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Türkiye’s Black Sea daily gas output reaches ‘historic’ 4.5 mcm

The gas production from Türkiye’s vast reserve off its Black Sea coast has reached a “historic level” of 4.5 million cubic meters (mcm) per day, a senior official announced Monday.

The current output is meeting the gas needs of 1.8 million homes, Energy and Natural Resources Minister Alparslan Bayraktar told an event at Istanbul’s Ibn Haldun University.

The Sakarya Gas Field off the northwestern Zonguldak province is estimated to contain 710 billion cubic meters (bcm) of gas. The reserve was gradually discovered in August 2020.

More than a year ago, Türkiye started pumping gas into the national grid through a pipeline linked to an onshore processing facility.

The reserve will meet approximately 30% of the nation’s annual gas need once the production reaches total capacity.

The output is aimed to be lifted first to 10 mcm before reaching 40 mcm in the final phase, enough to supply up to 15 million households.

“In the next few years, we will supply all the gas needs for households that you’re using for heating, cooking or maybe in your dormitory from this Sakarya Gas Field,” Bayraktar said.

Bayraktar promised to provide further details about any upcoming discoveries soon.

Türkiye is almost entirely dependent on imports to cover its energy needs, which left it vulnerable to rising costs that surged following Russia’s invasion of Ukraine.

Over the years, it ramped up its hydrocarbon explorations in the Black Sea and the Eastern Mediterranean to curb external dependence.

Oil production

Its onshore drillings helped it discover a large oil reserve in the Gabar region of the eastern Sirnak province in late 2022.

Oil production in the region exceeded 40,000 barrels per day (bpd) earlier this month.

Bayraktar recalled the aim to lift this figure to 100,000 barrels by the end of 2024.

“Thus, in 2025, Türkiye will meet 20% of its oil needs from its own resources,” the minister noted.

Energy and Natural Resources Minister Alparslan Bayraktar speaks during an event at Ibn Haldun University, in Istanbul, Türkiye, April 29, 2024. (AA Photo)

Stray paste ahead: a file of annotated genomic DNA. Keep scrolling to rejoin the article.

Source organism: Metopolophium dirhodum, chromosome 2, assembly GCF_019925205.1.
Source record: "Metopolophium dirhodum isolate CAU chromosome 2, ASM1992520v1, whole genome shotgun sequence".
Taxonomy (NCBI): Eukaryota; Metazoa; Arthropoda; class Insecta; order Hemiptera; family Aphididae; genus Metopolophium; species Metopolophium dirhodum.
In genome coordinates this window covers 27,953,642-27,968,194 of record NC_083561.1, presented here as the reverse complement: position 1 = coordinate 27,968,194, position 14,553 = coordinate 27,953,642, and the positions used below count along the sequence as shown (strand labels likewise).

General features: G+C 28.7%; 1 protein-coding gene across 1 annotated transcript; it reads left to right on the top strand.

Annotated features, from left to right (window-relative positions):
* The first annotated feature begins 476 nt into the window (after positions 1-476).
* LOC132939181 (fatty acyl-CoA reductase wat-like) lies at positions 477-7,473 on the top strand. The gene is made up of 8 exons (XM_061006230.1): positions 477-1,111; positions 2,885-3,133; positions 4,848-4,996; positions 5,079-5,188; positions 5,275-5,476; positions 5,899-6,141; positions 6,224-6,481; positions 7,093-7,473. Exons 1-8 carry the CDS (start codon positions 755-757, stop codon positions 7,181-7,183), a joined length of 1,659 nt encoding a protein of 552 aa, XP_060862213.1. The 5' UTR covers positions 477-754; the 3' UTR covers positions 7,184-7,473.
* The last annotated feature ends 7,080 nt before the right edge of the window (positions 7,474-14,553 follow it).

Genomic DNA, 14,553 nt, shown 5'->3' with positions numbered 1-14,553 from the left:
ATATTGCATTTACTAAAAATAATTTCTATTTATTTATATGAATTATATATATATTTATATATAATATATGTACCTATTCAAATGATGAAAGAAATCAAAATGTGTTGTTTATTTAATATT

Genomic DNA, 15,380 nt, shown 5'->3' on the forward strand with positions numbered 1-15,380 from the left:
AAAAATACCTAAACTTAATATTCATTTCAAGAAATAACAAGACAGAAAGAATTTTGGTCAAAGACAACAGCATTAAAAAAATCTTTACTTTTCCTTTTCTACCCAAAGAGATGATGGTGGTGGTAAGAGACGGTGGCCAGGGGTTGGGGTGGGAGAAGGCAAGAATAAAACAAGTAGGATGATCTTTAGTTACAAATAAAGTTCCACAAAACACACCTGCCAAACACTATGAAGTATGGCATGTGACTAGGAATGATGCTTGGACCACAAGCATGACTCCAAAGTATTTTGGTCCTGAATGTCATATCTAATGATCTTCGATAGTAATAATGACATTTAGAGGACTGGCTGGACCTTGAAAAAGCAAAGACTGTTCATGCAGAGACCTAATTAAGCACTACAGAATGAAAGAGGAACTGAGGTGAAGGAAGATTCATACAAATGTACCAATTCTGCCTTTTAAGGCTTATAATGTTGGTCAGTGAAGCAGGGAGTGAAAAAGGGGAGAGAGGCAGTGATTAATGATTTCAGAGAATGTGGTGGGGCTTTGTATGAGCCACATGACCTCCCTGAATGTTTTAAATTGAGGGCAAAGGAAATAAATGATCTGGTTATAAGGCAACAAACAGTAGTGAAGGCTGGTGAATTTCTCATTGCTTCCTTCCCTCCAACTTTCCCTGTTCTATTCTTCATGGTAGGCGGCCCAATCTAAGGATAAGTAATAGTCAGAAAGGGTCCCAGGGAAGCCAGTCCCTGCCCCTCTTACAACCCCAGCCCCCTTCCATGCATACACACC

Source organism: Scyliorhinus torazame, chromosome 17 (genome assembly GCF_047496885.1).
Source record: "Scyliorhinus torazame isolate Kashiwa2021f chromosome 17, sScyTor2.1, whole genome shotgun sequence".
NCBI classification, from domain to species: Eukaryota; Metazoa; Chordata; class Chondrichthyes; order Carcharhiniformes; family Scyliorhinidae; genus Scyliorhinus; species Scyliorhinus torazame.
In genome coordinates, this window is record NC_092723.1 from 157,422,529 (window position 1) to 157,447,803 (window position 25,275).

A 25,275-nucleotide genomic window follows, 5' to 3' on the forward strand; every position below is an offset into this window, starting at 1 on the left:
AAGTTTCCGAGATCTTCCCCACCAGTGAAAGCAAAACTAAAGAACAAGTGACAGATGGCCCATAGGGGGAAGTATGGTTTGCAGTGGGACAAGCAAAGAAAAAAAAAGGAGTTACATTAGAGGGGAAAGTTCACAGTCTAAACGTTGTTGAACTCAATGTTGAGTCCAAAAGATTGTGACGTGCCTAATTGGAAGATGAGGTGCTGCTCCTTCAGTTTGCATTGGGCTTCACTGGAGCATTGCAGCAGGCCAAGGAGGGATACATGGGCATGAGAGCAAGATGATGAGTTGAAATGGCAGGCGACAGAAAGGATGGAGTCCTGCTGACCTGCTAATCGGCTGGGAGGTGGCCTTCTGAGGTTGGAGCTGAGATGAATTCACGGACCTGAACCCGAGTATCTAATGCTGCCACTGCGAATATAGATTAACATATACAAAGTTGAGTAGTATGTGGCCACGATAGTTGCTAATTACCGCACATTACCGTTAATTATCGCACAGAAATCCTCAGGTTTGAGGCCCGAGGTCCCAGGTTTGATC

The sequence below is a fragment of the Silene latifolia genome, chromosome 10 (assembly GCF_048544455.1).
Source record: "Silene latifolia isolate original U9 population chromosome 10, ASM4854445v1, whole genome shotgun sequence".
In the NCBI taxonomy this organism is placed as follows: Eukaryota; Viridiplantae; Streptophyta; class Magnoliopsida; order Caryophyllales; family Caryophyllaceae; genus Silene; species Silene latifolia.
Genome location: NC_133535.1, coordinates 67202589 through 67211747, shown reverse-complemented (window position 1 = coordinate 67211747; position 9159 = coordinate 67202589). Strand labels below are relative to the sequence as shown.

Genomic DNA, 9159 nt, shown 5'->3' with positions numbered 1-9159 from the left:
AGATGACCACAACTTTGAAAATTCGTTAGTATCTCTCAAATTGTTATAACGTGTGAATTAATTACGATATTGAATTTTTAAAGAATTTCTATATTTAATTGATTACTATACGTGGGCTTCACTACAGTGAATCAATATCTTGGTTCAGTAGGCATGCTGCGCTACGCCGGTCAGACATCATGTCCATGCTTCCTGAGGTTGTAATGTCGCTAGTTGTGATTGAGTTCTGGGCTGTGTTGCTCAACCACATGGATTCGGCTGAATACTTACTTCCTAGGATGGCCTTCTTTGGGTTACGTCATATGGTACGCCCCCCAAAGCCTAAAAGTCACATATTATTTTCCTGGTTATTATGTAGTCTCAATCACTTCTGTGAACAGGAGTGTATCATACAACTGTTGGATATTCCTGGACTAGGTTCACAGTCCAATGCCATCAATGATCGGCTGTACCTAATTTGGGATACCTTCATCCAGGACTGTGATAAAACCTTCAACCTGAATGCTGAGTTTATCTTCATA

Energy and Natural Resources Minister Alparslan Bayraktar speaks during an event at Ibn Haldun University, in Istanbul, Türkiye, April 29, 2024. (AA Photo)

The output gradually rose from 25,000 bpd in October to 30,000 bpd in December before reaching 35,000 this January.

The discoveries in Gabar increased the country’s proven oil reserves to about 1.2 billion barrels. Türkiye is estimated to consume about 1 million barrels of oil a day.

The nation’s crude oil production rose gradually over recent years, reaching about 70,000 barrels per day in 2022. That compared to 65,000 barrels daily in 2021, 61,000 in 2020, and 57,000 in 2019.

The output averaged 80,000 barrels last year, which the country expects to increase to 200,000 by the end of 2024.

Renewables, nuclear energy

Bayraktar said renewable energy now accounts for 55% of the country’s total installed electricity capacity.

But he said there is significant potential, which, he says, they aim to incorporate into the energy portfolio.

Expressing the intention to incentivize local production in renewable energy, Bayraktar said, “We want to manufacture our wind turbines and solar panels in Türkiye. This way, we will create employment in Turkey.”

Bayraktar also said the initial reactor of the country’s first nuclear power plant, Akkuyu, is almost 95% complete.

“Hopefully, we will produce our first electricity from nuclear energy within a year.”

The Akkuyu Nuclear Power Plant (NPP) is being built by Russia’s state atomic energy company Rosatom in Mersin province on the southern Mediterranean coastline.

It will boast four reactors with a total installed capacity of 4,800 megawatts and will supply 10% of Türkiye’s electricity consumption.

Estimated to cost around $20 billion, the NPP is expected to be fully operational by 2028. It is part of Türkiye’s ambitious plan to triple its renewable energy capacity by 2053 as it strives to become a carbon-neutral economy.

Bayraktar emphasized that Türkiye also plans large-scale nuclear power plant projects in the Black Sea city of Sinop and Thrace.

Türkiye has been talking with several countries, including Russia and China, for the plants.

Bayraktar also expressed the country’s intention to invest in small modular reactors.

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